For example, have students create a text-based adventure game that has players explore a strange land to earn coins and special objects. To complete the task every programmer must use the same elements. For example, they need to combine their knowledge of variables, functions, logical operators, loops, and conditionals to control game play. The parameters of the task results in everyone in the class having similar scripts. However, students choose the theme of the land, places for the player to visit, story narrative, and rewards. This results in one student creating a space adventure and another a medieval quest – using the same programming knowledge. Open-ended tasks are an excellent way to encourage creative expression.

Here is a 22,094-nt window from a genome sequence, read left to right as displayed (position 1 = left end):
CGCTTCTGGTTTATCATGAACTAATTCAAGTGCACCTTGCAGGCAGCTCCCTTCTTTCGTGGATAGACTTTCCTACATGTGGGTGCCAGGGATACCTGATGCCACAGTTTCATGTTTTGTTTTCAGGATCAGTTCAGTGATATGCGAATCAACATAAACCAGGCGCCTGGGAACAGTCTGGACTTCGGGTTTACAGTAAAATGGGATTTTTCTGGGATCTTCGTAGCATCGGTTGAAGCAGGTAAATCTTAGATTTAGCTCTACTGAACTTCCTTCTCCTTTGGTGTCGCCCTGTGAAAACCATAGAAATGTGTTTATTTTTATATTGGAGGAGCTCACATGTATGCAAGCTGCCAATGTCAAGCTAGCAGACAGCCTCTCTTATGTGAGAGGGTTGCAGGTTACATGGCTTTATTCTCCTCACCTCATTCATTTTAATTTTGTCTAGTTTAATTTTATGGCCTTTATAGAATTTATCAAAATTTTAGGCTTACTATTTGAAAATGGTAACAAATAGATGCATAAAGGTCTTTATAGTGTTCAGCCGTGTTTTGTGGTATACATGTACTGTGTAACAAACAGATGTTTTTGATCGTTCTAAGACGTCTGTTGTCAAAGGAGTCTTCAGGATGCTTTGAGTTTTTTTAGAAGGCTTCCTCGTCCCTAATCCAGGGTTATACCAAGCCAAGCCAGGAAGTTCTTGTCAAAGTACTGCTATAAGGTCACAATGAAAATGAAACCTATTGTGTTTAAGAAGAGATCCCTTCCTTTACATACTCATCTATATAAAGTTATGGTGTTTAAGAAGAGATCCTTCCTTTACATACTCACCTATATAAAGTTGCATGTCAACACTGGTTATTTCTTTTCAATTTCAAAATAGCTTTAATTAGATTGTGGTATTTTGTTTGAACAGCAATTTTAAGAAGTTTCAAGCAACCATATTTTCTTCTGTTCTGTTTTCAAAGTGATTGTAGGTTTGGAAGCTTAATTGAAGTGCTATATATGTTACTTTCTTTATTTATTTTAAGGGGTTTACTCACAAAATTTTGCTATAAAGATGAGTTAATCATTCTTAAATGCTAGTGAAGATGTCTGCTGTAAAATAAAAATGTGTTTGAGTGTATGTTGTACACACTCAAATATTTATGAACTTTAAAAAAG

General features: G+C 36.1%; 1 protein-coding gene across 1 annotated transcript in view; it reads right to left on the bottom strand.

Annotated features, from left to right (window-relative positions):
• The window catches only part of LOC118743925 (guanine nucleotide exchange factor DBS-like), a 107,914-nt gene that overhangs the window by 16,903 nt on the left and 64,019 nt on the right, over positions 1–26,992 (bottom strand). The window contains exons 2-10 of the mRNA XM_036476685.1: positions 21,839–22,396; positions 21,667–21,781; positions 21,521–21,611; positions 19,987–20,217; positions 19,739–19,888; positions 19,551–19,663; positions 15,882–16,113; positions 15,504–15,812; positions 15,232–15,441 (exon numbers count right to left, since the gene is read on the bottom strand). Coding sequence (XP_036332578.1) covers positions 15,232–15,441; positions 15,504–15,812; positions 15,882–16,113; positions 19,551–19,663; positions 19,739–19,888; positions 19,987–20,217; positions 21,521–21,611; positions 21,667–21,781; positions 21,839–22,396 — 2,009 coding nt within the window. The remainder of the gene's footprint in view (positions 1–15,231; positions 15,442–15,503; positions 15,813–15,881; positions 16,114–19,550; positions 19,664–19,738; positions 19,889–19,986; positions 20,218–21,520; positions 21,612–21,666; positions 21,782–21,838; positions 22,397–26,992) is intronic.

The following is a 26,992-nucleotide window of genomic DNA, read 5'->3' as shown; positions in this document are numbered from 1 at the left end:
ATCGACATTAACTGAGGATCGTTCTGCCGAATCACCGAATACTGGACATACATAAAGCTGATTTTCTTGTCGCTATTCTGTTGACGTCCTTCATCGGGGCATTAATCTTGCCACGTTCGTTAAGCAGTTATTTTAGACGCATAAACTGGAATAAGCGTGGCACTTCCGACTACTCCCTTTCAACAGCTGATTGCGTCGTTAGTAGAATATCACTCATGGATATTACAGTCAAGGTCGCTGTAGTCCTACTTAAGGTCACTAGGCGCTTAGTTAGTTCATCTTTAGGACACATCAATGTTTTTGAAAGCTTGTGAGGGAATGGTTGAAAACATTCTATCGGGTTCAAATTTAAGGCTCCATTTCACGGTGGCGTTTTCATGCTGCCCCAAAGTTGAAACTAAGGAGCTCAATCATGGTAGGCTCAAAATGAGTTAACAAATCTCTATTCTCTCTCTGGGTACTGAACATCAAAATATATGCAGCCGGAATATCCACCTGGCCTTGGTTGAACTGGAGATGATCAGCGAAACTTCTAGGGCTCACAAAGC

creativity and open ended
Design programming tasks that are open-ended. This invites creative expression. This sample is from TechnoPython, which includes a text-based adventure for a culminating project.

Blend Creativity into a Programming Unit

Do you want to spark creativity with programming lessons? TechnoKids has technology projects with activities that teach coding skills with a strong emphasis on personal expression. Students express their creativity at the same time as they learn how to develop programs. Whether it is sequencing commands to create an animated scene in primary school, coding colorful spirographs in elementary school, developing a game with Scratch in middle school, or producing a text-based adventure quest in high school – programming is a creative endeavor. Discover how fun programming can be!

technowhiz

TechnoWhiz